Audience and performers at a comedy club improv night

A comedy club is a venue where a variety of comedic acts perform to a live audience. Although the term usually refers to establishments that feature stand-up comedians, it can also feature other forms of comedy such as improvisational comedians, impersonators, impressionists, magicians and ventriloquists.[1]

Some forms of comedy can have distinguished venues such as improvisational theatres, which host improv or sketch comedy, and variety clubs which may also host musical acts along with comedic acts.



The Royal palace of Rabat, where Labsat took place.

The documentation of Moroccan comedy spaces traces its roots back to the 17th Century, encompassing rich performance practices like Labsat and Sultan Talba.[2] The origins of comedy clubs can be traced to Labsat, an extravagant performance arts festival, with the noteworthy milestone of the first show staged within the king's, Sultan Mohammed ibn Abd Allah, palace. The evolution continued with Sultan Tabla, a theatrical celebration that served as a precursor to more modern al-halqa. Al-halqa, characterized by storytelling circles infused with elements of humor, played a pivotal role in shaping comedy performance spaces and practices.

The period of French colonization from 1912 to 1956 marked a significant chapter in the history of comedy clubs in Morocco, having heavy influences on artistic practices.[2] Following the decline of French colonial dominance, comic theaters emerged as distinct spaces, gaining prominence in the 80s as a response to the heightened cultural interest in addressing humorous real-life concerns. The theatrical landscape saw a flourishing of comic theater, employing humor and cultural critique to entertain audiences while fostering a connection with real-life experiences.

The spaces theaters and comedy clubs provided created cultural space for a future of comedy in Morocco. Now, Moroccan comedy clubs function as important spaces for humour and cultural commentary.


The emergence of Japanese comedy clubs can be traced back to the 18th century with the establishment of Yose theatres. These early iterations were constructed for various forms of entertainment, such as Kōdan, Rōkyoku, Rakugo, and other varieties.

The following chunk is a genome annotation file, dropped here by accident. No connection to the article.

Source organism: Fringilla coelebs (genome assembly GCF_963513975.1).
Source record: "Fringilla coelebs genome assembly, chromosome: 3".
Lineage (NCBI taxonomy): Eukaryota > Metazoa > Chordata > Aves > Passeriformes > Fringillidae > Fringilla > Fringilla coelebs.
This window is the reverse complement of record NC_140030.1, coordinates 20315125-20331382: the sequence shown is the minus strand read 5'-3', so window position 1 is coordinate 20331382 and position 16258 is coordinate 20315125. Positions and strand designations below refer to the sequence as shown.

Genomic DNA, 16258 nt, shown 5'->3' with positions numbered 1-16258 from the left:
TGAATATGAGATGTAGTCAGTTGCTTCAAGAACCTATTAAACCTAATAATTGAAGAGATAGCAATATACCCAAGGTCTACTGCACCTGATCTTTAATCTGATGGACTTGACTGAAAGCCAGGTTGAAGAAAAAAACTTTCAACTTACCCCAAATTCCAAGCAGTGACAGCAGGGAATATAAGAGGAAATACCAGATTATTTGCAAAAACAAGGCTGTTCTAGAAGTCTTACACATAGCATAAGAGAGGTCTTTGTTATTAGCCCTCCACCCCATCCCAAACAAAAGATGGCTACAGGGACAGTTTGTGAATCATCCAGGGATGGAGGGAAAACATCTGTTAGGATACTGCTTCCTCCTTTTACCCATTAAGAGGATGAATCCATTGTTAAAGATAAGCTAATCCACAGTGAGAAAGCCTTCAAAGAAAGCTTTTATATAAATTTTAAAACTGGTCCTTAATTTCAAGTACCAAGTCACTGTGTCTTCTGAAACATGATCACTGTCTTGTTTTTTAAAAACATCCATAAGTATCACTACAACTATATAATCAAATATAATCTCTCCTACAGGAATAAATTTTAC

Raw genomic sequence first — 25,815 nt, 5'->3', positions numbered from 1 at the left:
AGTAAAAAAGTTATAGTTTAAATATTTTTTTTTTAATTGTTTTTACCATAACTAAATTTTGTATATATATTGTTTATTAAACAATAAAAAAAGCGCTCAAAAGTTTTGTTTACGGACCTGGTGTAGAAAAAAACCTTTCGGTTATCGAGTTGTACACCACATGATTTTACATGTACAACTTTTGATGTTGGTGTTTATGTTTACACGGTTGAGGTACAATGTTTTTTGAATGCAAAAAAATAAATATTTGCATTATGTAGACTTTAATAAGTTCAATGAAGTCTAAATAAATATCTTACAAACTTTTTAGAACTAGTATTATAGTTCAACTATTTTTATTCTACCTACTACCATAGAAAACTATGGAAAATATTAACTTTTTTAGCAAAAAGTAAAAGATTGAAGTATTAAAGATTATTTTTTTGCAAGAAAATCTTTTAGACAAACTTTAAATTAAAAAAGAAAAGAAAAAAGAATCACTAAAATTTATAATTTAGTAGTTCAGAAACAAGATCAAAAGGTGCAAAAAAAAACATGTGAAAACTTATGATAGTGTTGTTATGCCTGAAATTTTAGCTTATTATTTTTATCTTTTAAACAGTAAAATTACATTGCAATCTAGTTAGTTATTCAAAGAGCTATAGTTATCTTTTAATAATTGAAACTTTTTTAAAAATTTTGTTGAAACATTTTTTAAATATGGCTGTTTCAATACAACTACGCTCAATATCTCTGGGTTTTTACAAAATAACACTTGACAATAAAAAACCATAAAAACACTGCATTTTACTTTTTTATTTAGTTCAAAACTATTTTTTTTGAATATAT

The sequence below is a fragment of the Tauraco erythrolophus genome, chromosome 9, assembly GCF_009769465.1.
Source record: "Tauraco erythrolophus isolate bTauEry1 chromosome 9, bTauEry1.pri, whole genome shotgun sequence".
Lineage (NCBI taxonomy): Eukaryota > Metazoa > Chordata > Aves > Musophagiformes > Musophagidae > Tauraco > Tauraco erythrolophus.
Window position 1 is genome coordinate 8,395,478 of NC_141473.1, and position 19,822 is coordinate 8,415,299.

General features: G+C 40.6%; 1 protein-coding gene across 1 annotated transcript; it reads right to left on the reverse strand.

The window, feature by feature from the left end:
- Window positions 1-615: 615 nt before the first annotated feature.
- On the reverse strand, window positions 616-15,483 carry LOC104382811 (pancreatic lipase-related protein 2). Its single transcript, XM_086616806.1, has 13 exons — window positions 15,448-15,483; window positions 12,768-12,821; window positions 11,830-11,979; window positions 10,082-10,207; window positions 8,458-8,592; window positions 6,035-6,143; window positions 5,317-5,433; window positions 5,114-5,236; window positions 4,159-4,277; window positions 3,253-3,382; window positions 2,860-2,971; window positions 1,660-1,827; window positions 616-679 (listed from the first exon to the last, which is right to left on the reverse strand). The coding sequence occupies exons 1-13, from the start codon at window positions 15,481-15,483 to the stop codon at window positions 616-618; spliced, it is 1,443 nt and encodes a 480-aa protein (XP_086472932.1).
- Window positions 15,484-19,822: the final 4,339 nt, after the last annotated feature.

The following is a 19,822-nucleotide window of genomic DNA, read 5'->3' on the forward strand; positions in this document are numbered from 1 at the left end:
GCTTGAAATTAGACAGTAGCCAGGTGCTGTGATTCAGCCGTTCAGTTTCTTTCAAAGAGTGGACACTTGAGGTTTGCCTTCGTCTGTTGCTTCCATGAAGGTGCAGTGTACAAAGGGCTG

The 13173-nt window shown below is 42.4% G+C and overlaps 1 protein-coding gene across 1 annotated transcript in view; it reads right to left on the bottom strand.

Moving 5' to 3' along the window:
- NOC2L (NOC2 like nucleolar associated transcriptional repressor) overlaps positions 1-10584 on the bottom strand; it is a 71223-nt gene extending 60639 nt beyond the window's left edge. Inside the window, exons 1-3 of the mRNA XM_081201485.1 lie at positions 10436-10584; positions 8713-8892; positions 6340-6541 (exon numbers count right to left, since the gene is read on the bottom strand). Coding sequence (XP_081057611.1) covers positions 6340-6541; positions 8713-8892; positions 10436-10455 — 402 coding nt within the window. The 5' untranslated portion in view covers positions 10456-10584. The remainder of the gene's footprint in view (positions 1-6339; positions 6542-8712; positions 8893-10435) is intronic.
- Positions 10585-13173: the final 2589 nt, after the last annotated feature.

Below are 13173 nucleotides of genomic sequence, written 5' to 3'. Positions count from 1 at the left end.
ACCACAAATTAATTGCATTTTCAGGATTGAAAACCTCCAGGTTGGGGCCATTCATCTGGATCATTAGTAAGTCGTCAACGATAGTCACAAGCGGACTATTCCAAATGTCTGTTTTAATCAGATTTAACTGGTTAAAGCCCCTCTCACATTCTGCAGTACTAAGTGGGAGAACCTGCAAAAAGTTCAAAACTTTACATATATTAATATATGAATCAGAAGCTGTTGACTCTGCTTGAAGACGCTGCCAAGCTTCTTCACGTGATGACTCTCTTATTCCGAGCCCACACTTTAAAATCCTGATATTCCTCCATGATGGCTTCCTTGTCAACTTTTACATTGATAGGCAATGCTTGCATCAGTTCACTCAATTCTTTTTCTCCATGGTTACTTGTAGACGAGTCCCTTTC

Over the years, a notable convergence occurred between Yose and Rakugo, with the two becoming increasingly intertwined. In contemporary times, the majority of Yose theatres exclusively feature Rakugo performances, underscoring the prevalent association between Yose theatres and this particular form of comedic storytelling.[citation needed]

Rakugo is a traditional Japanese storytelling art where a hanashika enacts stories by embodying characters through distinct voices, gestures, and wordplay. The narratives typically conclude with a punch line, referred to as "ochi," akin to the structure observed in contemporary stand-up comedy, which often utilizes punchlines and wordplay for comedic effect. In this way, Yose were the first comedy clubs hosting stand-up comedians (hanashikas) through the art of Rakugo.[3]

The first Yose theatre was organized in 1798 by Karaku Sanshotei 1st at the Shitaya-jinja Shrine in Shitaya, Tokyo. The stone monument commemorating the birthplace of Yose is located in this shrine, initially referred to as yoseba before later adopting the term "yose." Towards the end of the Edo period, multiple Yose theatres emerged, providing a primary source of entertainment in towns where options were limited.

The subsequent Meiji and Taisho eras witnessed the appearance of large-scale Yose theatres. However, with the advent of various entertainments like television, the number of visitors to Yose establishments significantly declined, leading to closures. In recent years, the dwindling interest in performance arts within Yose has resulted in the survival of only a few Yose theatres. Consequently, the overall Yose industry faces challenging business conditions as it contends with changing entertainment preferences.[citation needed]

Contemporary American-style clubs

Since the late 1960s and 70s, hundreds of comedy clubs have adopted a similar formula.